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Old 24 April 2010, 08:54   #6
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Hi Shadowfire,
Quote:
Originally Posted by Shadowfire View Post
...an 86-pin socket would limit the board to attaching to A500's. The 68000 socket configuration is far more useful to a hardware hacker... a LOT of things other than the A500 used 68000 microcprocessors. The DE1 was a nice, cheap dev board with SRAM, SDRAM, flash, an SD card slot, video out, rs-232, and audio in/out, switches/buttons/led's, onboard USB programmer, etc. (basically an ideal platform for designing hardware expansions). Part of the problem of hooking these things up is signal integrity, you can hack a pair of 40-pin cables up to a 68000 socket and do almost the same thing as this, but this solution is going to be way quieter/stabler than that.
Didn't realise you had other 68k targets in mind aprat from the Amiga. Go for it!

Preaching to the converted regarding the virtures of the DE1.
I have a DE1 and DE2-70 this end. Lots of fun

Incidentally, in case you weren't aware, in the last few days Terasic have added a place holder for a Cyclone IV board on their website. Front page graphic says "DE2-115".
Should prove to be most interesting!




Cheers,
Red
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Old 24 April 2010, 15:56   #7
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Hi,

I am interrested too.
An FPGA accelerator will be fun for my A2000.

Regards,

Frederic
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Old 24 April 2010, 19:06   #8
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I didn't know that they had started shipping the cyclone 4's yet. Spot check: Digi-key is now showing listings but doesn't have any IC's in stock. Newark is showing a lead time of 30 days.
BTW, Gerbers and schematic will be posted for those who miss the initial order.

I remember checking the Cyclone 4 and I recall reading that the C4's have a maximum I/O tolerance of 3.0V. This is getting close to 2.5V. The quickswitch VCC's could be dropped to 4.0V to support this, but the C4 is going to have less of a noise margin for high level signals.

Last edited by Shadowfire; 24 April 2010 at 19:13.
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Old 25 April 2010, 01:48   #9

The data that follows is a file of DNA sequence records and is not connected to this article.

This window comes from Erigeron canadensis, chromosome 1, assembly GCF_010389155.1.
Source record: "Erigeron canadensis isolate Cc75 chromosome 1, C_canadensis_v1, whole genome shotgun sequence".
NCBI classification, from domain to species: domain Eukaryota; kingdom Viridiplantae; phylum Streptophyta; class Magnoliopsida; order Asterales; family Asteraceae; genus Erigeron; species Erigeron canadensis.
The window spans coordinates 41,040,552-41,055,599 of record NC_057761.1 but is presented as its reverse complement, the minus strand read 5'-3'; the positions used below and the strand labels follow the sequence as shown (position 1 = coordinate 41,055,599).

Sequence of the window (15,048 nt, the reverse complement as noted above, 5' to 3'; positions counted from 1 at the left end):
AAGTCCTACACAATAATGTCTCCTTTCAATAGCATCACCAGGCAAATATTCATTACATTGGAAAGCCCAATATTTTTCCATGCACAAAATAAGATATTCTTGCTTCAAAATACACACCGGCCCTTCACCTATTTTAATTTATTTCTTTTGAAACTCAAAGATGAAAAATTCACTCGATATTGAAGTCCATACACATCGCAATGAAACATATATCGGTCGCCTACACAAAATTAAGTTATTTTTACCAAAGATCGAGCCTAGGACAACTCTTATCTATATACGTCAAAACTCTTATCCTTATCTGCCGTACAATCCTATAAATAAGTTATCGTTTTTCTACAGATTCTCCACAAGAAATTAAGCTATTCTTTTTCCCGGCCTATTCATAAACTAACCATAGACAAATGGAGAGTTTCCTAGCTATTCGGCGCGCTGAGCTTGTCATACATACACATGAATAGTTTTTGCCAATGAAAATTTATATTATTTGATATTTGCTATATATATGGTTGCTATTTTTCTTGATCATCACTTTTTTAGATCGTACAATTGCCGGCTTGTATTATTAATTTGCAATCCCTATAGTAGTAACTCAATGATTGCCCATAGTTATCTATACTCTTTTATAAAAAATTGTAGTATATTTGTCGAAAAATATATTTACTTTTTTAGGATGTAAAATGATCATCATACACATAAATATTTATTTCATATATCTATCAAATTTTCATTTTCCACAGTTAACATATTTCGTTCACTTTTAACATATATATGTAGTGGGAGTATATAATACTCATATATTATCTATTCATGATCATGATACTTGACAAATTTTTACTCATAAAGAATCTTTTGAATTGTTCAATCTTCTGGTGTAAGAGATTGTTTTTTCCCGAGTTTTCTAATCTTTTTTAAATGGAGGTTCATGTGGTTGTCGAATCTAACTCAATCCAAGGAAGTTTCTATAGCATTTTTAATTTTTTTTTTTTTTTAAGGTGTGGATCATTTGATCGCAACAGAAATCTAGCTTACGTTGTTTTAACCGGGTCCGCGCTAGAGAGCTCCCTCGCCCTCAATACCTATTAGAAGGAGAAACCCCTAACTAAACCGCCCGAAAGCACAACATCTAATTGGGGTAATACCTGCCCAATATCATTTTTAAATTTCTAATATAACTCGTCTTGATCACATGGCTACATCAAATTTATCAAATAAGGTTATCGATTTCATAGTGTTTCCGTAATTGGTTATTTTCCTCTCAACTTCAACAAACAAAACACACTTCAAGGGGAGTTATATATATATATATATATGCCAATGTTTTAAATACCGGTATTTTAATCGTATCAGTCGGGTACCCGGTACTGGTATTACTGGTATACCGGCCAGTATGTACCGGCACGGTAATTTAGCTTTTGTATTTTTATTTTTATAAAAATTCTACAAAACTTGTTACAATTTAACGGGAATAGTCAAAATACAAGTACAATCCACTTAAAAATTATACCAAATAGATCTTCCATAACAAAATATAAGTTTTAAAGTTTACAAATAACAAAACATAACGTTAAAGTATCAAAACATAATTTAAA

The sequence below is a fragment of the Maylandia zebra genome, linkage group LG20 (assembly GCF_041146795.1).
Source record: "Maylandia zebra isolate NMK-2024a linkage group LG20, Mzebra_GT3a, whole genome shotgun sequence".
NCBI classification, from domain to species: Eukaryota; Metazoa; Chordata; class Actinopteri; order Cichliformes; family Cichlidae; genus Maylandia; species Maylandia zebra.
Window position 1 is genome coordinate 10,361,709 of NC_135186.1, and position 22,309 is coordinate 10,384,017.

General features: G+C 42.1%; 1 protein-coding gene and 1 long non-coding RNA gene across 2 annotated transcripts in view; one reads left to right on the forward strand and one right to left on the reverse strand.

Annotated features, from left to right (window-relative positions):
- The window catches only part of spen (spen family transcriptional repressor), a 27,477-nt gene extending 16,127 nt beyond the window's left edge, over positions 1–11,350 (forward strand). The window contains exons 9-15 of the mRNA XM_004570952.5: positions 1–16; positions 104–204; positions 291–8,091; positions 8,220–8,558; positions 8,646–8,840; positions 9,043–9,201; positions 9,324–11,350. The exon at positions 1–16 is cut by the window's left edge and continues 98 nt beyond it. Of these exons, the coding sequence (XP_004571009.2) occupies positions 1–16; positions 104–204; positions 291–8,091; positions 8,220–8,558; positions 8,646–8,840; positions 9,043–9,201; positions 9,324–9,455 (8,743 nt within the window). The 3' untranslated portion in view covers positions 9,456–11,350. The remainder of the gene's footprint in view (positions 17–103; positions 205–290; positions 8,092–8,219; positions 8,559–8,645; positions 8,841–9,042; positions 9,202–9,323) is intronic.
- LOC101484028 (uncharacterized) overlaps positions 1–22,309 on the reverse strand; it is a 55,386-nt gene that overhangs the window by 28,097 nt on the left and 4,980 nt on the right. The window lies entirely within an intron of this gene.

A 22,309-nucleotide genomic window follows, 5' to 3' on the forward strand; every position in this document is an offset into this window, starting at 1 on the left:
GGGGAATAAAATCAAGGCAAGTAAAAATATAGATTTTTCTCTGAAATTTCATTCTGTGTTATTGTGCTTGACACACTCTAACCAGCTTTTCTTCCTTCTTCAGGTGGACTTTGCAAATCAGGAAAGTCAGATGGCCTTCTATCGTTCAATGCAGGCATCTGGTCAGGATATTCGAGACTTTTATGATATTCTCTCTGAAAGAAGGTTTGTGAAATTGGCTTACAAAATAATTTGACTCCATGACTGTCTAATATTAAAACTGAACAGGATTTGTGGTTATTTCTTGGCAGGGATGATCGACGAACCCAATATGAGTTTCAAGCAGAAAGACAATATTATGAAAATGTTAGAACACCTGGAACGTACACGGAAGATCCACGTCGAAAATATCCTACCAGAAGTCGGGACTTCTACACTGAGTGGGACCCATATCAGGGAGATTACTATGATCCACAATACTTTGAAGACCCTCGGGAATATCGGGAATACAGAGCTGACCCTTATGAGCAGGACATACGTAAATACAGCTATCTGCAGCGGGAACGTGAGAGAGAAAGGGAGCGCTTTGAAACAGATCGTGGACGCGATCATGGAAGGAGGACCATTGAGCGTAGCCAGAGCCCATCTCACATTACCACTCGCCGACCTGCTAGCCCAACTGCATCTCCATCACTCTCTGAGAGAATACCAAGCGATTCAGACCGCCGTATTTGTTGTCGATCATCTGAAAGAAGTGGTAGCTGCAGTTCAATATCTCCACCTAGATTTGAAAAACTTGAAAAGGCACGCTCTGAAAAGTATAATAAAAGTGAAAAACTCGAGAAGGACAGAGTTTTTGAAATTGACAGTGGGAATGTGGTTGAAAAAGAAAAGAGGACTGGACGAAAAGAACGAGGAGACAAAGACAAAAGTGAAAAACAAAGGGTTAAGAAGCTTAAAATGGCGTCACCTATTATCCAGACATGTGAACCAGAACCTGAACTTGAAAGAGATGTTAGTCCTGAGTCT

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Quote:
Originally Posted by Shadowfire View Post
I didn't know that they had started shipping the cyclone 4's yet. Spot check: Digi-key is now showing listings but doesn't have any IC's in stock. Newark is showing a lead time of 30 days.
BTW, Gerbers and schematic will be posted for those who miss the initial order.

I remember checking the Cyclone 4 and I recall reading that the C4's have a maximum I/O tolerance of 3.0V. This is getting close to 2.5V. The quickswitch VCC's could be dropped to 4.0V to support this, but the C4 is going to have less of a noise margin for high level signals.
The Cyclone III has the same issue. The chip is a lot better at driving 2.5V and 3.0V I/Os than 3.3V I/Os.
The Cyclone III and IV are indeed very similar. For the moment, just the C4 GX is available in small quantities, the C4 E is not available yet.
The C4 E has also a Vcc Int of 1.0V only

Regards,

Frederic
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Old 28 April 2010, 00:01   #10
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Finally got the board down to 350 vias, had to change out the header strips for clearance problems, which needed a bit more tweaking of the board routes (new strips had .025 square posts instead of .025 round posts, requiring larger pads, making clearance violations on tracks which were already routed there, etc.)

I'm working on prettying up the board. I managed to stick in the 68000 socket, and the remaining 12 signals from the DE1 header also go through more Quickswitches then out to a 16-pin .100 header, so you can tap out other signals if you want. Going to place an order at Digikey and Newark this weekend to get some parts and verify footprints.
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Old 01 May 2010, 01:21   #11
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OK, for those of you who expressed interest, the preliminary schematics/layout for the voltage converter board has been posted in the Zone. It's a 3.8" x 2.5" 4-layer board. I managed to get it within ExpressPCB's criteria for a mini-board, including the pass-through socket for a real 68000, a header for the extra 12 signal lines (all running through a quickswitch), as well as layout for a 4V quickswitch power supply for the Cyclone 3 / Cyclone 4 boards. Should be possible to swap zener/resistors on that circuit to put almost any arbitrary VCC up to 5V on the quick switches.